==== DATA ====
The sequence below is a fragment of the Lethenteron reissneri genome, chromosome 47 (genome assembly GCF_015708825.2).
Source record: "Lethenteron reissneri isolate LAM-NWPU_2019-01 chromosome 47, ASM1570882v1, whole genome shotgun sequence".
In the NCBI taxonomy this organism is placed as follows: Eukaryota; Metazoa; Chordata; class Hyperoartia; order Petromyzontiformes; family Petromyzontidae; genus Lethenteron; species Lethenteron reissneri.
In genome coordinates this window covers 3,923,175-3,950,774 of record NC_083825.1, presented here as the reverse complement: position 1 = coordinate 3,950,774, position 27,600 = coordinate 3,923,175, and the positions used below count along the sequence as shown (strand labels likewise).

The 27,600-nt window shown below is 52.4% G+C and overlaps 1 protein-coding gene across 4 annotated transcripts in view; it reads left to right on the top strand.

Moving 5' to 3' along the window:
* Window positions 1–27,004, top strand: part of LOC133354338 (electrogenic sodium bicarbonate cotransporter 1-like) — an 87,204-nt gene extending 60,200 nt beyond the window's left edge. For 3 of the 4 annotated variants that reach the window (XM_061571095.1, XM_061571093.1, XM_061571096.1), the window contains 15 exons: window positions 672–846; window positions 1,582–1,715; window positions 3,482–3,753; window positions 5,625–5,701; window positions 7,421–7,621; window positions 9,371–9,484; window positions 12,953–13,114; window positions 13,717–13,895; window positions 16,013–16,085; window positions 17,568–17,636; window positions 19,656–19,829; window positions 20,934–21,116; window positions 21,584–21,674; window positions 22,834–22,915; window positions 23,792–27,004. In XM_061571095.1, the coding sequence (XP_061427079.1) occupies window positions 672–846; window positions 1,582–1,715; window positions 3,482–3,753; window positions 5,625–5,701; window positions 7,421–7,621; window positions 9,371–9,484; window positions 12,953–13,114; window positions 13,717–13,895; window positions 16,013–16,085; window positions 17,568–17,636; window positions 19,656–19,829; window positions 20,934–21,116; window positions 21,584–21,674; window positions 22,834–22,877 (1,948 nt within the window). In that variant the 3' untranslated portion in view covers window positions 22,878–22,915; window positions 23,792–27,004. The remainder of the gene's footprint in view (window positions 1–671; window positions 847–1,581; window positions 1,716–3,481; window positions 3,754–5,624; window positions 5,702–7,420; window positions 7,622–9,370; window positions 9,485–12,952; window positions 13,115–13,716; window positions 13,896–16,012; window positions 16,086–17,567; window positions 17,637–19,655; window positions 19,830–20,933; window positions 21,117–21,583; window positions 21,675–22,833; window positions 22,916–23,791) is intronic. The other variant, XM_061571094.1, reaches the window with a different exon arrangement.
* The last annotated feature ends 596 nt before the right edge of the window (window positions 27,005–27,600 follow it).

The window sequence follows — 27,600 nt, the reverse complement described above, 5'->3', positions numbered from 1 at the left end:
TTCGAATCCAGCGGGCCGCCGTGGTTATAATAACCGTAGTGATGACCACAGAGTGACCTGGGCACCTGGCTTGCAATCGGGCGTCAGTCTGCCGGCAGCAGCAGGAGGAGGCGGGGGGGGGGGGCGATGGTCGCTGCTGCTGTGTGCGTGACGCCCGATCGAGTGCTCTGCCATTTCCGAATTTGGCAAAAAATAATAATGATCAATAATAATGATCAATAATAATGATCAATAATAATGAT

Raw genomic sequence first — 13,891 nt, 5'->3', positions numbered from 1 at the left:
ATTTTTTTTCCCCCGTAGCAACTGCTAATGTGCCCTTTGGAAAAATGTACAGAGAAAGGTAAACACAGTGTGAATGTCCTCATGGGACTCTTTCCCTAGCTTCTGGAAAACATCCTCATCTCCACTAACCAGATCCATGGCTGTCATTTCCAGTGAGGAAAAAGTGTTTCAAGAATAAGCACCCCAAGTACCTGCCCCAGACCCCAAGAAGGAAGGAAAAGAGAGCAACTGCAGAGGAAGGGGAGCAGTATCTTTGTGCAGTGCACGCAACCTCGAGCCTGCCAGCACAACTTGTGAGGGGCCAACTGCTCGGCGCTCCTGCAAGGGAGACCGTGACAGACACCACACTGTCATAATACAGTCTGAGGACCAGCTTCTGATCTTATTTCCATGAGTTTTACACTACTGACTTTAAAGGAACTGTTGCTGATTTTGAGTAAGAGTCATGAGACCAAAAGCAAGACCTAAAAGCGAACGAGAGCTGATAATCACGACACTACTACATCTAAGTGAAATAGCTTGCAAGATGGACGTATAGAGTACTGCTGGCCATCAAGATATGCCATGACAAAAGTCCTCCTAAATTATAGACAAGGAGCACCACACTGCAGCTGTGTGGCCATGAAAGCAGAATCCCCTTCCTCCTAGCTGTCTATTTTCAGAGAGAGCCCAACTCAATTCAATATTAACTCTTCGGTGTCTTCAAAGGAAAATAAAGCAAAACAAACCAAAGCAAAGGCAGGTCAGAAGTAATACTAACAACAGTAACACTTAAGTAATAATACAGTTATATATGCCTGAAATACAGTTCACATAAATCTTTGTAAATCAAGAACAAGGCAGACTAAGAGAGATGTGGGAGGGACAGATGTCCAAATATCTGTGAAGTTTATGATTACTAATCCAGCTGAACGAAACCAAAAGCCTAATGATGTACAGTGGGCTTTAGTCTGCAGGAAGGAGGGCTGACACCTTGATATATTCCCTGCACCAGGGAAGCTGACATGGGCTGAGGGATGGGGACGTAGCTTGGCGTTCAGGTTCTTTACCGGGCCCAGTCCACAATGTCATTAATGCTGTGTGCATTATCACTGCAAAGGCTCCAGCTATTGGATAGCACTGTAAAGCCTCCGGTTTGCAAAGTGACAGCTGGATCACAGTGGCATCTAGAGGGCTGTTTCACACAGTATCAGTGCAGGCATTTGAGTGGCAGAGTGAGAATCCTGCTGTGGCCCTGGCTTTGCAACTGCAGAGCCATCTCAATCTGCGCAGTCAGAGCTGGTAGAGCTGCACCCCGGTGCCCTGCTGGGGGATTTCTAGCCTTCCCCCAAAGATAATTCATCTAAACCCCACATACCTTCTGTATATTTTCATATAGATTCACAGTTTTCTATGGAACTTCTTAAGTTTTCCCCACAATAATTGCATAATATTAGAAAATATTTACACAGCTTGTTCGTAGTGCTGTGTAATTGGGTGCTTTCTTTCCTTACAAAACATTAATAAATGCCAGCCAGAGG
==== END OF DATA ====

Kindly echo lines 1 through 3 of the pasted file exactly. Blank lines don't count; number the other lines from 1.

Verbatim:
The sequence below is a fragment of the Lethenteron reissneri genome, chromosome 47 (genome assembly GCF_015708825.2).
Source record: "Lethenteron reissneri isolate LAM-NWPU_2019-01 chromosome 47, ASM1570882v1, whole genome shotgun sequence".
In the NCBI taxonomy this organism is placed as follows: Eukaryota; Metazoa; Chordata; class Hyperoartia; order Petromyzontiformes; family Petromyzontidae; genus Lethenteron; species Lethenteron reissneri.